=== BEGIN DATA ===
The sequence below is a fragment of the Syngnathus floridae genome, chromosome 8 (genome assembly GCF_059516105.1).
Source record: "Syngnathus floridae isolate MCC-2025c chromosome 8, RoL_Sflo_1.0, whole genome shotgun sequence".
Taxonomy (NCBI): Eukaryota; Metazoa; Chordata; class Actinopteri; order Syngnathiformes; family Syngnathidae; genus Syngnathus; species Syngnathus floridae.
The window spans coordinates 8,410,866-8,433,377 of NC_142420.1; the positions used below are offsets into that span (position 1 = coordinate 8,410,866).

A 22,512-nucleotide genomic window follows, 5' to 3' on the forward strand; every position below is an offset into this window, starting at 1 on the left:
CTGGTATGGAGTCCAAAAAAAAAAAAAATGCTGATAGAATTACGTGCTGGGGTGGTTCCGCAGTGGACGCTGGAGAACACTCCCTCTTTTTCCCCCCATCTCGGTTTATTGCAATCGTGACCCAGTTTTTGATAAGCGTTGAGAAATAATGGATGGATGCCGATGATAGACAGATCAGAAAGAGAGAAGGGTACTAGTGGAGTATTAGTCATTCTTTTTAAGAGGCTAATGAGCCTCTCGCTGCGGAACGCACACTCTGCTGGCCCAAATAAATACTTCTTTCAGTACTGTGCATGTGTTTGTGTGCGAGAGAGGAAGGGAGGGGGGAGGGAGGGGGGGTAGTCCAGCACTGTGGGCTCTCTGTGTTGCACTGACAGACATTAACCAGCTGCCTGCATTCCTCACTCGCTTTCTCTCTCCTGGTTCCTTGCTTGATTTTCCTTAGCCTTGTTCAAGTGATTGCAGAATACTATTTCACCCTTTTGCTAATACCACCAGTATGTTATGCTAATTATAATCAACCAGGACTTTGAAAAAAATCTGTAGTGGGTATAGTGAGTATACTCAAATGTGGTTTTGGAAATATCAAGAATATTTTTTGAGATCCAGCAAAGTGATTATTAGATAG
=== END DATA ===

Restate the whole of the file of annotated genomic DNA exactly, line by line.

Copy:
The sequence below is a fragment of the Syngnathus floridae genome, chromosome 8 (genome assembly GCF_059516105.1).
Source record: "Syngnathus floridae isolate MCC-2025c chromosome 8, RoL_Sflo_1.0, whole genome shotgun sequence".
Taxonomy (NCBI): Eukaryota; Metazoa; Chordata; class Actinopteri; order Syngnathiformes; family Syngnathidae; genus Syngnathus; species Syngnathus floridae.
The window spans coordinates 8,410,866-8,433,377 of NC_142420.1; the positions used below are offsets into that span (position 1 = coordinate 8,410,866).

A 22,512-nucleotide genomic window follows, 5' to 3' on the forward strand; every position below is an offset into this window, starting at 1 on the left:
CTGGTATGGAGTCCAAAAAAAAAAAAAATGCTGATAGAATTACGTGCTGGGGTGGTTCCGCAGTGGACGCTGGAGAACACTCCCTCTTTTTCCCCCCATCTCGGTTTATTGCAATCGTGACCCAGTTTTTGATAAGCGTTGAGAAATAATGGATGGATGCCGATGATAGACAGATCAGAAAGAGAGAAGGGTACTAGTGGAGTATTAGTCATTCTTTTTAAGAGGCTAATGAGCCTCTCGCTGCGGAACGCACACTCTGCTGGCCCAAATAAATACTTCTTTCAGTACTGTGCATGTGTTTGTGTGCGAGAGAGGAAGGGAGGGGGGAGGGAGGGGGGGTAGTCCAGCACTGTGGGCTCTCTGTGTTGCACTGACAGACATTAACCAGCTGCCTGCATTCCTCACTCGCTTTCTCTCTCCTGGTTCCTTGCTTGATTTTCCTTAGCCTTGTTCAAGTGATTGCAGAATACTATTTCACCCTTTTGCTAATACCACCAGTATGTTATGCTAATTATAATCAACCAGGACTTTGAAAAAAATCTGTAGTGGGTATAGTGAGTATACTCAAATGTGGTTTTGGAAATATCAAGAATATTTTTTGAGATCCAGCAAAGTGATTATTAGATAG